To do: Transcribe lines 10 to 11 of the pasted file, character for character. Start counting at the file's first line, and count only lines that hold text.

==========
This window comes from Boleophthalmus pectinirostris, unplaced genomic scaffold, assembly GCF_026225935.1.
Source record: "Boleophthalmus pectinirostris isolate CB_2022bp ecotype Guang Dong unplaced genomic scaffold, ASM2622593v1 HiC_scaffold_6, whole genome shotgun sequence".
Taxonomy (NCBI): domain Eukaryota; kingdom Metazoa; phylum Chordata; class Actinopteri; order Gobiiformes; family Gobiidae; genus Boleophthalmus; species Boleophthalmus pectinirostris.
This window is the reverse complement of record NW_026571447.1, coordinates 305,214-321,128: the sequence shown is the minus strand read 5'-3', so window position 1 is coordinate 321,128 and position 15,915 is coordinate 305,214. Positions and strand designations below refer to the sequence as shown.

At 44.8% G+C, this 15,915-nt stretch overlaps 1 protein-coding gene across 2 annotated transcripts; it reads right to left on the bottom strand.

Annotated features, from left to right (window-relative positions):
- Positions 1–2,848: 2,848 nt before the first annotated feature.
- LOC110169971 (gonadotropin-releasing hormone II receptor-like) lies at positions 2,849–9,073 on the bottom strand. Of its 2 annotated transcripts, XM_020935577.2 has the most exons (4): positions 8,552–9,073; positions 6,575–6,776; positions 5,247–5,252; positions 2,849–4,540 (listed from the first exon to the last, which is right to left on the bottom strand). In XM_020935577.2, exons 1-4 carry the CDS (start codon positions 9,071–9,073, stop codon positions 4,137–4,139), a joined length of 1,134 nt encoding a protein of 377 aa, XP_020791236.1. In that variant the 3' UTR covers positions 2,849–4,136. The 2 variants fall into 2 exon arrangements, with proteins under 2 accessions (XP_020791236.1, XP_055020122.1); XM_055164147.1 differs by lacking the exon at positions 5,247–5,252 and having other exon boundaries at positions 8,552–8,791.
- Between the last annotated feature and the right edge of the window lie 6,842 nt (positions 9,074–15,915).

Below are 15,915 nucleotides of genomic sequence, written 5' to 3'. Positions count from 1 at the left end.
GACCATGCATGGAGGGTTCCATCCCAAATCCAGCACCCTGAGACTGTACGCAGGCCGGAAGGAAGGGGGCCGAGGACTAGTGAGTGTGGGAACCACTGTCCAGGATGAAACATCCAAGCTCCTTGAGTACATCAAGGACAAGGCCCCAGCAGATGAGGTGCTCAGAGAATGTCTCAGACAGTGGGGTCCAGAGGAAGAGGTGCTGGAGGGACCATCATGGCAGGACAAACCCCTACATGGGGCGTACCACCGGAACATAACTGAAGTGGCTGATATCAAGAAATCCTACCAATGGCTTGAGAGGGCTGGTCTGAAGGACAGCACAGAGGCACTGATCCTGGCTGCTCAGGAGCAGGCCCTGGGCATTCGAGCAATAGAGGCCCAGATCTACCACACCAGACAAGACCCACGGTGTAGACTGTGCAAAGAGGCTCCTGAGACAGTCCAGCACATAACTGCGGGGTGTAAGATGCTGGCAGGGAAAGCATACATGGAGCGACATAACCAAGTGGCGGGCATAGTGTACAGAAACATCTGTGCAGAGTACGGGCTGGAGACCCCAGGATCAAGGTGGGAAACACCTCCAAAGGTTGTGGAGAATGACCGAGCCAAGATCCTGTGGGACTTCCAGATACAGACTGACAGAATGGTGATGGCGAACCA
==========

Below are 15,915 nucleotides of genomic sequence, written 5' to 3'. Positions count from 1 at the left end.
GACCATGCATGGAGGGTTCCATCCCAAATCCAGCACCCTGAGACTGTACGCAGGCCGGAAGGAAGGGGGCCGAGGACTAGTGAGTGTGGGAACCACTGTCCAGGATGAAACATCCAAGCTCCTTGAGTACATCAAGGACAAGGCCCCAGCAGATGAGGTGCTCAGAGAATGTCTCAGACAGTGGGGTCCAGAGGAAGAGGTGCTGGAGGGACCATCATGGCAGGACAAACCCCTACATGGGGCGTACCACCGGAACATAACTGAAGTGGCTGATATCAAGAAATCCTACCAATGGCTTGAGAGGGCTGGTCTGAAGGACAGCACAGAGGCACTGATCCTGGCTGCTCAGGAGCAGGCCCTGGGCATTCGAGCAATAGAGGCCCAGATCTACCACACCAGACAAGACCCACGGTGTAGACTGTGCAAAGAGGCTCCTGAGACAGTCCAGCACATAACTGCGGGGTGTAAGATGCTGGCAGGGAAAGCATACATGGAGCGACATAACCAAGTGGCGGGCATAGTGTACAGAAACATCTGTGCAGAGTACGGGCTGGAGACCCCAGGATCAAGGTGGGAAACACCTCCAAAGGTTGTGGAGAATGACCGAGCCAAGATCCTGTGGGACTTCCAGATACAGACTGACAGAATGGTGATGGCGAACCA